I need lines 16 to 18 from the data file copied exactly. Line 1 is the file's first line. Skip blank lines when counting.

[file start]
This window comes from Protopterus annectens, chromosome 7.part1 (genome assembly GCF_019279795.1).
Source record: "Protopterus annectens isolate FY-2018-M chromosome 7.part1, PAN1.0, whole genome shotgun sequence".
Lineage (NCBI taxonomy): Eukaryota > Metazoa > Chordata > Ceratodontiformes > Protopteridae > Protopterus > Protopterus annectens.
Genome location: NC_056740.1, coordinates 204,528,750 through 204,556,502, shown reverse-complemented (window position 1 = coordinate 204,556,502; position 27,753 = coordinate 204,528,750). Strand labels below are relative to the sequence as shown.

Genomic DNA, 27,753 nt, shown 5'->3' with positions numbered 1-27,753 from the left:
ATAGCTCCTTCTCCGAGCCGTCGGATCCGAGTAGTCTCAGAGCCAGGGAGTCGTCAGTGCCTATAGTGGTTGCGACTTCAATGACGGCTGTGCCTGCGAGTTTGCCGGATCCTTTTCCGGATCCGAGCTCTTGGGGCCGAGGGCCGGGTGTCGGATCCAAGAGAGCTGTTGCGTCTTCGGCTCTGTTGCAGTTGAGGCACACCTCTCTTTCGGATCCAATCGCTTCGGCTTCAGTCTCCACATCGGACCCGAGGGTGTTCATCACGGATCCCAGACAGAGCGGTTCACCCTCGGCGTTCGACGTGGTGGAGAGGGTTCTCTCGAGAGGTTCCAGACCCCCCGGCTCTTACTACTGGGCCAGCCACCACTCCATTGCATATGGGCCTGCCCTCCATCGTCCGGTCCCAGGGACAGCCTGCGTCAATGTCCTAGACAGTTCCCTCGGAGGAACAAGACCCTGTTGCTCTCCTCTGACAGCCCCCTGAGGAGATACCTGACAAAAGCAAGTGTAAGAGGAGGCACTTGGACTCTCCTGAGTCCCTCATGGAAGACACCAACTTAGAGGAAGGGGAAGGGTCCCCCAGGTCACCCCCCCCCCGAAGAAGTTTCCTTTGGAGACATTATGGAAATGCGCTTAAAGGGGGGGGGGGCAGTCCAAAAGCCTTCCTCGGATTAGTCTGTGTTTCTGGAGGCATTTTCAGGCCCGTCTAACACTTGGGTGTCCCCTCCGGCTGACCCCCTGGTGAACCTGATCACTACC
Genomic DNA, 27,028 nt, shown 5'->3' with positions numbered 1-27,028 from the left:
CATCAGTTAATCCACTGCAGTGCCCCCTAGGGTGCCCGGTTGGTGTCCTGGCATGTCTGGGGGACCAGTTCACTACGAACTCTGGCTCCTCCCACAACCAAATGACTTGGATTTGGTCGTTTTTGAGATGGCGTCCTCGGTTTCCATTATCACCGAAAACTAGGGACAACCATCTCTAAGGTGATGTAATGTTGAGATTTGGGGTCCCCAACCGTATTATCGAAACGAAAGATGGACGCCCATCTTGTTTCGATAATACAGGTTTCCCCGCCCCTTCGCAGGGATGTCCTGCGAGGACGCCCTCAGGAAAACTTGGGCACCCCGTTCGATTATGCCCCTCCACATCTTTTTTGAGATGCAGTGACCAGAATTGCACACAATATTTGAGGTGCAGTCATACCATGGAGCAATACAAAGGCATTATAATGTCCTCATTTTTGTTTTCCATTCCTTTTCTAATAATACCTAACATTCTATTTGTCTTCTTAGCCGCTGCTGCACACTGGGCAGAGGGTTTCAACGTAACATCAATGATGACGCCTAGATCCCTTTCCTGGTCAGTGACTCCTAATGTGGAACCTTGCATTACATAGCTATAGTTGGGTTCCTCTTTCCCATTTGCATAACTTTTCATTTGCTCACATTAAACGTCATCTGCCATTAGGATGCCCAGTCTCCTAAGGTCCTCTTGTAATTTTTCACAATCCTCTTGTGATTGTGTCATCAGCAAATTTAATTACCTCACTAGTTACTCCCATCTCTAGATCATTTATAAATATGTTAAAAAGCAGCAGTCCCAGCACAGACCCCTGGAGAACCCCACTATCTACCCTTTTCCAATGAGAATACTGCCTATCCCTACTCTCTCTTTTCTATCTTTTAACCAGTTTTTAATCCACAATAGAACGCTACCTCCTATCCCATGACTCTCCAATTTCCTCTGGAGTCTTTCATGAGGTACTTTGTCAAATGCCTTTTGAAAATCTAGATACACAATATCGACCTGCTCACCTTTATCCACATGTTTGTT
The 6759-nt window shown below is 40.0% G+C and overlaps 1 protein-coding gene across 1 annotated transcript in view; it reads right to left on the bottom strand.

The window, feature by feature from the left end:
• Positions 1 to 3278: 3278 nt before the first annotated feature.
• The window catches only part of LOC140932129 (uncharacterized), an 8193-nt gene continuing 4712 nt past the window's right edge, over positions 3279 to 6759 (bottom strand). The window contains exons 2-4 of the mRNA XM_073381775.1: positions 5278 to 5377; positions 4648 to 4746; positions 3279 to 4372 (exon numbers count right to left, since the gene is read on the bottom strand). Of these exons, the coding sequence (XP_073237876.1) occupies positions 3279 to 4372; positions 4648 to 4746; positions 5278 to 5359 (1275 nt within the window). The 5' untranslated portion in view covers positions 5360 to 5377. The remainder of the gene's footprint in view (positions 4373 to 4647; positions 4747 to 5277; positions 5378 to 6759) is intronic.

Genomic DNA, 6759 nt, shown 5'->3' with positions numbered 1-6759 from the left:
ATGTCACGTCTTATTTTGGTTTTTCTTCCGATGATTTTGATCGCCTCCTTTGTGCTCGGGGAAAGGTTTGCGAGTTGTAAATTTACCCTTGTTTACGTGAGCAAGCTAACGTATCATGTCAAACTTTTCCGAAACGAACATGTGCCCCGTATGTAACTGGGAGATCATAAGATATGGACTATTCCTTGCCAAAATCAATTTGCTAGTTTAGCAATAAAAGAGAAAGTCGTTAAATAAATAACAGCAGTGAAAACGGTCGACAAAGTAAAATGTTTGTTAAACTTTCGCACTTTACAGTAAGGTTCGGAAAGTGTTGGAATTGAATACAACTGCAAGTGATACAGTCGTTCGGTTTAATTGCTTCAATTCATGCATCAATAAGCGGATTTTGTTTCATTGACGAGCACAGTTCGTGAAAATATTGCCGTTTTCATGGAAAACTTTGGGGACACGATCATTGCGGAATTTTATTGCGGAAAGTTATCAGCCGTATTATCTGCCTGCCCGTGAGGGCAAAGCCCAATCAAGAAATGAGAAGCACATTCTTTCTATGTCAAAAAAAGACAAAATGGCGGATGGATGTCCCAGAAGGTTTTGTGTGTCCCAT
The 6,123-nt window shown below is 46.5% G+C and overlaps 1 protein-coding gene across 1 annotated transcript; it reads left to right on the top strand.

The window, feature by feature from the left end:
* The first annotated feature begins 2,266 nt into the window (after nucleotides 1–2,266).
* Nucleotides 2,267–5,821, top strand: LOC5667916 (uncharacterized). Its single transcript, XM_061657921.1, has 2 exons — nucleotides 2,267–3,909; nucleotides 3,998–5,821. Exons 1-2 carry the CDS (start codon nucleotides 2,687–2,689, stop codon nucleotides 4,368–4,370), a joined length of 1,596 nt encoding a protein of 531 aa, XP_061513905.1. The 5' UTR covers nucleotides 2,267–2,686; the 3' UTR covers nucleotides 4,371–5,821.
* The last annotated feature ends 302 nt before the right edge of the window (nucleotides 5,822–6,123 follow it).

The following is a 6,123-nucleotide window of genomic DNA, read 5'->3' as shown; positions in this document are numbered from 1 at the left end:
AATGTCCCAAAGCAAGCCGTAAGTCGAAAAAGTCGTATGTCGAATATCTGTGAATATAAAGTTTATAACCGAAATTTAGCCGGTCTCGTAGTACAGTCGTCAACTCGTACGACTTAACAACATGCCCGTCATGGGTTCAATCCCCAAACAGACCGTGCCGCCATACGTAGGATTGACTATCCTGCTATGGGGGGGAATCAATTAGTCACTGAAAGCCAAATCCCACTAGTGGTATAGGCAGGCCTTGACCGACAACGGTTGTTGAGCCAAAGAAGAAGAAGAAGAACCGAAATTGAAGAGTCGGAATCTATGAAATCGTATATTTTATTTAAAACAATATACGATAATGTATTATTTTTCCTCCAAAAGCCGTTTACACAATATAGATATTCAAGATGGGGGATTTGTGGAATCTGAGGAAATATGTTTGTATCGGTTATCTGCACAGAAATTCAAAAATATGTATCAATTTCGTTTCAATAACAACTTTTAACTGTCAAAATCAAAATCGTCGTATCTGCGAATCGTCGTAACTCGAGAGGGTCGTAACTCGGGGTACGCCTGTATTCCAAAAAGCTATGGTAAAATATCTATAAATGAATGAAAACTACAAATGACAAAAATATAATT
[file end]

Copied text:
The window, feature by feature from the left end:
* The first annotated feature begins 2,266 nt into the window (after nucleotides 1–2,266).
* Nucleotides 2,267–5,821, top strand: LOC5667916 (uncharacterized). Its single transcript, XM_061657921.1, has 2 exons — nucleotides 2,267–3,909; nucleotides 3,998–5,821. Exons 1-2 carry the CDS (start codon nucleotides 2,687–2,689, stop codon nucleotides 4,368–4,370), a joined length of 1,596 nt encoding a protein of 531 aa, XP_061513905.1. The 5' UTR covers nucleotides 2,267–2,686; the 3' UTR covers nucleotides 4,371–5,821.